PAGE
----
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Set for frentic Boxing Day sales

Shepparton retail stores are preparing for a busy Boxing Day.

RIAHN SMITH December 26, 2012 4:22am

Bunnings Shepparton complex manager Mark Galvin is expecting a big day of Boxing Day sales today.

Retailers are gearing up for the busiest day on the shopping calendar.

Thousands of shoppers are expected to descend on Shepparton’s shopping district today to take advantage of the traditional Boxing Day sales.

‘‘It’s our biggest day of the year,’’ Shepparton’s JB HI-FI store manager Filip Risicato said.

‘‘We have all hands on deck every Boxing Day (and) extra stock allocated.’’

Mr Risicato said a lot of people saved their money until Boxing Day because they knew they would be buying items at bargain prices.

‘‘The nature of our business, being consumer electronics, it’s fairly well known that there will be substantial savings on the day,’’ he said.

He said this sometimes resulted in irate interactions between shoppers.

‘‘A lot of the items that we do have significant savings on are bulk-stacked on the floor ... we don’t have any excess stock, so we do occasionally get people fighting over the last item, but nothing like the stampedes at Myer or David Jones that you see on TV,’’ he said.

To ease the pressure in-store and to capitalise on the online shopping trend, JB HI-FI launched its Boxing Day sales to eager internet shoppers yesterday.

Bunnings Shepparton complex manager Mark Galvin said he also expected to see increased shoppers in the store.

‘‘It’s pretty hectic. We normally have a very busy time due to a lot of people (being) on holidays,’’ he said.

Mr Galvin said the holiday period gave people the chance to get to work on repair or renovation jobs in and around the house.

‘‘The big flow we get is more to do with DIY — they paint that room, they repair that room, they build that deck — so that’s where we fit in,’’ he said.

He said the store could expect to see some changes in the range of best-seller items.

‘‘After Christmas it varies. Where before Christmas it’s more focused on the gift lines, after Christmas it’ll spread out from one end of the shop to the other,’’ Mr Galvin said.

‘‘Leisure’s been very good at the moment (but) once Christmas Day is over, then they’ll start looking at renovating and stuff like that.’’

Be energy aware with bargains

Boxing-Day shoppers are being encouraged to consider the environment, and their hip-pocket, when bargain hunting.

Origin Energy executive general manager Phil Craig urged consumers to consider the energy rating and estimated electricity consumption of items prior to making a purchase.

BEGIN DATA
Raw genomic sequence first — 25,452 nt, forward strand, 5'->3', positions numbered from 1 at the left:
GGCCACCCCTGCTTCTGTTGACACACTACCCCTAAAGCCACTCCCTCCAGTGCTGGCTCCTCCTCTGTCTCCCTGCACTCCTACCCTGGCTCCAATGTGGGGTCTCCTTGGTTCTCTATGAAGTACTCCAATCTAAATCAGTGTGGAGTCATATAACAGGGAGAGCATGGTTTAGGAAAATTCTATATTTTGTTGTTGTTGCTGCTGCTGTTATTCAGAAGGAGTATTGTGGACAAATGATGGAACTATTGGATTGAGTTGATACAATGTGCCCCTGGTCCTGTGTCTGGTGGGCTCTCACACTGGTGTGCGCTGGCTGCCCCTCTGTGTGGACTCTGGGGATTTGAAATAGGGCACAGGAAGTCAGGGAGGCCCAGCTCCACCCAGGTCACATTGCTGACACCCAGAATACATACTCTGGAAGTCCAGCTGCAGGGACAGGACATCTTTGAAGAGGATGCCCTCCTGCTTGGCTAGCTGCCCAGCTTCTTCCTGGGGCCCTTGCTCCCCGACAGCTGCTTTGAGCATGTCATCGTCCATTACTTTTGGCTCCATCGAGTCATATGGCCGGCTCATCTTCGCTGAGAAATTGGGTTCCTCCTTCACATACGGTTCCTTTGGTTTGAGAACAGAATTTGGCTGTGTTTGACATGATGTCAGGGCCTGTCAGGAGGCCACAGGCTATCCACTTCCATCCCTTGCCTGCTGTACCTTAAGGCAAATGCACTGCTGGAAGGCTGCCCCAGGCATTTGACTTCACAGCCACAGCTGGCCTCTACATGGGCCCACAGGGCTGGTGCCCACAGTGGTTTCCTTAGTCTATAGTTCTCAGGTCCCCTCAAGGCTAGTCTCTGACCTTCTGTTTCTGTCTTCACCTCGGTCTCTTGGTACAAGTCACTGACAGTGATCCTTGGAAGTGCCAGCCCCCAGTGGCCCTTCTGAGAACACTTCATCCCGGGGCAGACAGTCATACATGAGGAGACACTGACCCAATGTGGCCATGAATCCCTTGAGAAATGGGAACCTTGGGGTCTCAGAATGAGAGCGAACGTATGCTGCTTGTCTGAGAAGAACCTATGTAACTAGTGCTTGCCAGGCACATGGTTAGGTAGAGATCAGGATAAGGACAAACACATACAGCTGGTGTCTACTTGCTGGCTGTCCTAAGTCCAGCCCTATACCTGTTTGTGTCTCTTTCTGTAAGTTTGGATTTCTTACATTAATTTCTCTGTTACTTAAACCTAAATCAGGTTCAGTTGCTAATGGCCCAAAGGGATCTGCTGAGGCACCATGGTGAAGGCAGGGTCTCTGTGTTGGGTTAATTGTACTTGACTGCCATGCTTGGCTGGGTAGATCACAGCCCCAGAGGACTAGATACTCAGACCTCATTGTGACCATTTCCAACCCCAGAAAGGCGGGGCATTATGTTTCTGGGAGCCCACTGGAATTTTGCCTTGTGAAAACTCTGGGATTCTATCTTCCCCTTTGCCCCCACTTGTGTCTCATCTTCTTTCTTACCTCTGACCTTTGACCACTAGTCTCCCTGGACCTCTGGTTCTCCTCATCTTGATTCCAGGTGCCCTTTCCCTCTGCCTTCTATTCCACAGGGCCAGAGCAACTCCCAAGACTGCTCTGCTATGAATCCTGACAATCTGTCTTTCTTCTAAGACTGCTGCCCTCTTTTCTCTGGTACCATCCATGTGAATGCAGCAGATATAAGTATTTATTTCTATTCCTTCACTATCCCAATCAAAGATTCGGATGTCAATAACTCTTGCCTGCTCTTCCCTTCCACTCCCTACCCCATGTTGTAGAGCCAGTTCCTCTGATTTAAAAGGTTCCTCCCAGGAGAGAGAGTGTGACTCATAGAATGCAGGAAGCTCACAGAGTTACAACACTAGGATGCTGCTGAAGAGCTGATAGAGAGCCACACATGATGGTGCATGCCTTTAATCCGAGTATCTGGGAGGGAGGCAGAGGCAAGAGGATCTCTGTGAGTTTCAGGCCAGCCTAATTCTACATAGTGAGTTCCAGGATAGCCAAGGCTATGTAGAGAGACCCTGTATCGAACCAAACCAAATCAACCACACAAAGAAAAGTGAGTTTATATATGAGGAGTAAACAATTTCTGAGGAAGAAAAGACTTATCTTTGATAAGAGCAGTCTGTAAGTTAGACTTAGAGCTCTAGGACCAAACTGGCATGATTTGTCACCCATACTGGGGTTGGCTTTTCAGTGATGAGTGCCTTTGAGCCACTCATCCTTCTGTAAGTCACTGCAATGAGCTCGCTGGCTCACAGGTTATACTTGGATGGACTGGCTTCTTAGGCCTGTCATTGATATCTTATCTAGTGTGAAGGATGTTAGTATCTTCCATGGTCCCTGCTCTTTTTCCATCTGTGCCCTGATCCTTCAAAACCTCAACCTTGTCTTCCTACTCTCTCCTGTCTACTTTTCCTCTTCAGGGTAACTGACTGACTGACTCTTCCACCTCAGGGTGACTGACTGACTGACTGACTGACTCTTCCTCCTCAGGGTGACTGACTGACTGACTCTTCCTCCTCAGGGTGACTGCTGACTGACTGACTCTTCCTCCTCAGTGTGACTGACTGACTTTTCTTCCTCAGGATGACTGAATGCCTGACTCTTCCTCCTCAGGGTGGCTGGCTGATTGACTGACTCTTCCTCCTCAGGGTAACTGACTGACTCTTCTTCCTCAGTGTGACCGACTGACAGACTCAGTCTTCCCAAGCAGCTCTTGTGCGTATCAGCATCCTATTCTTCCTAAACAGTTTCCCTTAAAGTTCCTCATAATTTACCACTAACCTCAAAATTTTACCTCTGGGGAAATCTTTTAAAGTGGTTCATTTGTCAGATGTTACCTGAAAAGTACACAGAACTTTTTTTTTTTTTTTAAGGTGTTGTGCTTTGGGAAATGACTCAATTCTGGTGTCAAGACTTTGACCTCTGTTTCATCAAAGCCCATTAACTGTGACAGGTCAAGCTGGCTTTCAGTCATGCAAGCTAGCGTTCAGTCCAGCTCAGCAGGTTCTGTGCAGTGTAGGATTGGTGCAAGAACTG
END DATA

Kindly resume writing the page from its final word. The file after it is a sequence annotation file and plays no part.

"Buying energy efficient appliances is a very simple way to reduce energy consumption, save money and reduce your household impact on the environment,’’ Mr Craig said.

"Technology is improving all the time and the Boxing Day sales present a fantastic opportunity for households to grab a bargain on a more efficient appliance that might otherwise be out of their budget.’’

Mr Craig said shoppers should take a close look at the information provided for each of the appliances.

‘‘The more stars, the more efficient the applianc e and the less it should cost to run compared with other similar appliances in the same category," Mr Craig said. 

‘‘Depending on where you live and your electricity prices, the difference between operating a poorly-rated appliance and a more highly-rated one of the same size can amount to hundreds of dollars each year.’’

Here are a few tips to save you money on your new appliance:

● Ensure all units are the correct size for your needs;

● Ensure the machine performs the function you require; 

● Always consider the energy efficiency benefits offered by the latest technology; 

● Compare the energy rating labels of similar-sized and type units; 

● Consider whether projected money spent on purchasing a low performer will turn out to be a false saving in the long term; and 

● Ask how long the unit is designed to last - quality appliances should last in excess of ten years, with some designed to last up to 20 years. Appliances with a short life span have a high embodied energy cost.

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